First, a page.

Greene Raine was skeptical about some aspects regarding human-caused global warming.
She showed some interest, though, in the dividend side of the fee-and-dividend proposal, which would help those on limited incomes and stimulate the economy.
Those attending the meeting with me included Laura Sacks of Nelson, Rachael Derbyshire of Guelph, Cathy Lacroix of Toronto and Valerie Blab of Red Lake, Ontario.



Sunday, November 30, 2014

Here's a photo of me somewhere in the Prairies, probably Saskatchewan, during my walk in 1987.

Sunday, November 23, 2014

CCL-Canada conference - Day Two

Photo shows the participants in Citizen Climate Lobby 2014 conference - except for the photographer.
The second day of the Citizen Climate Lobby - Canada conference was even more interesting that the first.

Speakers included a Skype appearance by Dr. Katharine Hayhoe, a climate scientist and evangelical Christian who was born and grew up in the Toronto area but who now lives in Texas. She talked about the need to shape your climate change message to your audience - for example, evangelical Christians.

Michael MacMillan talked about his book, "Tragedy in the Commons," which is based on interviews

Michael MacMillan
done with 80 former M.P.s about their experiences in politics. Even though many of them had been in senior cabinet positions, they overwhelmingly were unhappy with the high level of party discipline in the Canadian parliament. Several reforms were suggested.

CCL executive director Mark Reynolds gave an address titled, "The Way Forward." When things go wrong, people ask, "What's wrong with me?", "What's wrong with them?" and "What's wrong with it?" he said. A better approach would be to ask, "What are we committed to?"

A common metaphor used to explain how people react to the threat of climate change is the story of putting a frog in a pot of cool water and gradually warming it. The frog supposedly will remain until it cooks. Tom Rand, the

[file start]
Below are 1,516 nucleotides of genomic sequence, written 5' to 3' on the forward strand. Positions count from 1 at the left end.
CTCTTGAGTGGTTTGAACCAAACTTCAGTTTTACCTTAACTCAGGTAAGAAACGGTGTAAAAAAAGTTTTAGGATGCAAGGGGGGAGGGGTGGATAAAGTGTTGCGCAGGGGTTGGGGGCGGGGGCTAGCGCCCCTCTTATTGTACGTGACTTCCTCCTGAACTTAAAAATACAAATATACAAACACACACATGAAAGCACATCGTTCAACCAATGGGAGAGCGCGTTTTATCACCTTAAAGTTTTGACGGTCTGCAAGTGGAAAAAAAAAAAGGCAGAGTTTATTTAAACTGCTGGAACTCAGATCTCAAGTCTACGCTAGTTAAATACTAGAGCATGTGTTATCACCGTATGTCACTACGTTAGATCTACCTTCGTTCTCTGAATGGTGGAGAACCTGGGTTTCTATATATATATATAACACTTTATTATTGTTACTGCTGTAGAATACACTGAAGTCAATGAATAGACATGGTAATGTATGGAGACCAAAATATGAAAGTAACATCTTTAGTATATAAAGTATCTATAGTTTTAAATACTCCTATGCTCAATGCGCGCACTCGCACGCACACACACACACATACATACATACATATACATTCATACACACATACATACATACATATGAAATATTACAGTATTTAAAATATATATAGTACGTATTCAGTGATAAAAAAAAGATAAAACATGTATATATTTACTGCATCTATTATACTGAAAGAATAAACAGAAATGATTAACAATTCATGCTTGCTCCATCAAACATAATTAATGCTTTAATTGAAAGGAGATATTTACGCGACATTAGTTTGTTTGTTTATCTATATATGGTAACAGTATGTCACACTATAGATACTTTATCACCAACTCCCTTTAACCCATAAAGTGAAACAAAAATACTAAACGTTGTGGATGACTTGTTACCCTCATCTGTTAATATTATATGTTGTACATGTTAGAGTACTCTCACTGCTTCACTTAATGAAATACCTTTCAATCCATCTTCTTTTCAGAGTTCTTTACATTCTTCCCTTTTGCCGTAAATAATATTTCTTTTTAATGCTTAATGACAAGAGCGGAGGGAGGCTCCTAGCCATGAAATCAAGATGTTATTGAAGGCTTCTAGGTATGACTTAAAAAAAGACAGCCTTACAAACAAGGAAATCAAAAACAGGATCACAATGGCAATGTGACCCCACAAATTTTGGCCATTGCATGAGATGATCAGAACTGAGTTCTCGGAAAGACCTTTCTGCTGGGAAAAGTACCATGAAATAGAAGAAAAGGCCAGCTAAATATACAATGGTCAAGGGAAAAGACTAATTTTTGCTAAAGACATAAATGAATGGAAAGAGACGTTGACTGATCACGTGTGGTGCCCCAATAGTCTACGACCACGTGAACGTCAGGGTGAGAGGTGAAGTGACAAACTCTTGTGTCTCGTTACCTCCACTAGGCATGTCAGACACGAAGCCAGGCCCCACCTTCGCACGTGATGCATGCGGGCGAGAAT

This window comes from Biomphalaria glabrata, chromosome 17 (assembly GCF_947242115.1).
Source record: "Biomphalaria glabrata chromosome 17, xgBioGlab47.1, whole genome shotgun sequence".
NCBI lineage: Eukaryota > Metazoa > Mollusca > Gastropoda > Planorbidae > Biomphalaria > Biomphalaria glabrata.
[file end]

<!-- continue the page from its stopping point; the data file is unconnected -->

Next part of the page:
Tom Rand
keynote speaker in the afternoon, talked about his book "Waking the Frog," which examines the psychology of denial.

Final workshop was a panel discussion on economics with Tom Rand, Celine Bak (president of Analytica Advisors), Stewart Elgie (University of Ottawa and member of the new EcoFiscal Commission), Christopher Ragan (chair of the EcoFiscal Commission), and David Robinson (Institute for Northern Ontario Research and Development).
Although Celine Bak emphasized that she is not an economist, the panel members seemed to agree that the consensus of economists was that the best way to tackle climate change would be by pricing carbon dioxide - preferably through a carbon tax.

Stewart Elgie said a carbon tax set at $30 per tonne (the same as B.C.'s) would generate $20 billion per year federally (assuming there are 20 million adults in Canada, that would mean a carbon dividend as proposed by CCL would amount to $1,000 per year per adult).

The day closed with convention participants getting together to plan their meetings tomorrow (Monday) and Tuesday with M.P.s and senators.
Panelists (l-r) Tom Rand, Christopher Ragan, Stewart Elgie, David Robinson and Celine Bak.

Saturday, November 22, 2014

CCL-Canada conference - Day One

The first day of the Citizens Climate Lobby - Canada 2014 conference in Ottawa was interesting and informative.




Main speaker was Mark Reynolds, the executive director of CCL. He outlined the history of the
organization and outlined the approach they take when speaking with legislators - respectful and non-confrontational, to listen as much as to speak.

Final item on the agenda was the handing out of assignments. I'm to meet with my M.P., Cathy McLeod plus M.P. Nathan Cullen on Monday, and with Senator Nancy Greene Raine on Tuesday. Groups of between three  and five CCLers will be visiting each.